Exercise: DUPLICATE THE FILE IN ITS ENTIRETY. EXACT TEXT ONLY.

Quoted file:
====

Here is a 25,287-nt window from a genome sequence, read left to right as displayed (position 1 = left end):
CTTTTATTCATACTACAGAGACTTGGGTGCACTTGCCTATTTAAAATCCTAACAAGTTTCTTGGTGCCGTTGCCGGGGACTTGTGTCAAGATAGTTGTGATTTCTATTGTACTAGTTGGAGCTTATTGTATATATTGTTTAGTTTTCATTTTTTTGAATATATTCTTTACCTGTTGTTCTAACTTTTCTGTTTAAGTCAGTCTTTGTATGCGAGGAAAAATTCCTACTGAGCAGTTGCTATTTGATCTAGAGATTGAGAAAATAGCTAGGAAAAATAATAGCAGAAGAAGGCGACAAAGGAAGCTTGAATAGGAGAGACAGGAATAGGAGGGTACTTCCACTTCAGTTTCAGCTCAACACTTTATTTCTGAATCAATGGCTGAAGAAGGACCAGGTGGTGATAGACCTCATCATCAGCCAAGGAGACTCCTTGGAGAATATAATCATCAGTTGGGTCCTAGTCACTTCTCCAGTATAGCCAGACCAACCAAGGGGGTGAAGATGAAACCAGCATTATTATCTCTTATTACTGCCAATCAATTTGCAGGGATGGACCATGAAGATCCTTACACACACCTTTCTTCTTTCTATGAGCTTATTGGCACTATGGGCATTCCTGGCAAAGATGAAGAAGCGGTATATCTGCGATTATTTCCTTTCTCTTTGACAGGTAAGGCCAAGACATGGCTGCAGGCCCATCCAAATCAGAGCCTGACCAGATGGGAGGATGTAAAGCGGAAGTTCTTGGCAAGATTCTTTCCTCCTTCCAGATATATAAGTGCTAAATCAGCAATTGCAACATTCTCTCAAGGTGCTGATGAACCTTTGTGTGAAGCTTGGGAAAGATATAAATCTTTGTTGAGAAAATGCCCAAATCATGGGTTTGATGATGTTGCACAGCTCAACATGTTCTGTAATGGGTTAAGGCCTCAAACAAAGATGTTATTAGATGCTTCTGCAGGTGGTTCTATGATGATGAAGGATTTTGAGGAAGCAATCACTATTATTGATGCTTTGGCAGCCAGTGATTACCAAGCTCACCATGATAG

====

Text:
Here is a 25,287-nt window from a genome sequence, read left to right as displayed (position 1 = left end):
CTTTTATTCATACTACAGAGACTTGGGTGCACTTGCCTATTTAAAATCCTAACAAGTTTCTTGGTGCCGTTGCCGGGGACTTGTGTCAAGATAGTTGTGATTTCTATTGTACTAGTTGGAGCTTATTGTATATATTGTTTAGTTTTCATTTTTTTGAATATATTCTTTACCTGTTGTTCTAACTTTTCTGTTTAAGTCAGTCTTTGTATGCGAGGAAAAATTCCTACTGAGCAGTTGCTATTTGATCTAGAGATTGAGAAAATAGCTAGGAAAAATAATAGCAGAAGAAGGCGACAAAGGAAGCTTGAATAGGAGAGACAGGAATAGGAGGGTACTTCCACTTCAGTTTCAGCTCAACACTTTATTTCTGAATCAATGGCTGAAGAAGGACCAGGTGGTGATAGACCTCATCATCAGCCAAGGAGACTCCTTGGAGAATATAATCATCAGTTGGGTCCTAGTCACTTCTCCAGTATAGCCAGACCAACCAAGGGGGTGAAGATGAAACCAGCATTATTATCTCTTATTACTGCCAATCAATTTGCAGGGATGGACCATGAAGATCCTTACACACACCTTTCTTCTTTCTATGAGCTTATTGGCACTATGGGCATTCCTGGCAAAGATGAAGAAGCGGTATATCTGCGATTATTTCCTTTCTCTTTGACAGGTAAGGCCAAGACATGGCTGCAGGCCCATCCAAATCAGAGCCTGACCAGATGGGAGGATGTAAAGCGGAAGTTCTTGGCAAGATTCTTTCCTCCTTCCAGATATATAAGTGCTAAATCAGCAATTGCAACATTCTCTCAAGGTGCTGATGAACCTTTGTGTGAAGCTTGGGAAAGATATAAATCTTTGTTGAGAAAATGCCCAAATCATGGGTTTGATGATGTTGCACAGCTCAACATGTTCTGTAATGGGTTAAGGCCTCAAACAAAGATGTTATTAGATGCTTCTGCAGGTGGTTCTATGATGATGAAGGATTTTGAGGAAGCAATCACTATTATTGATGCTTTGGCAGCCAGTGATTACCAAGCTCACCATGATAG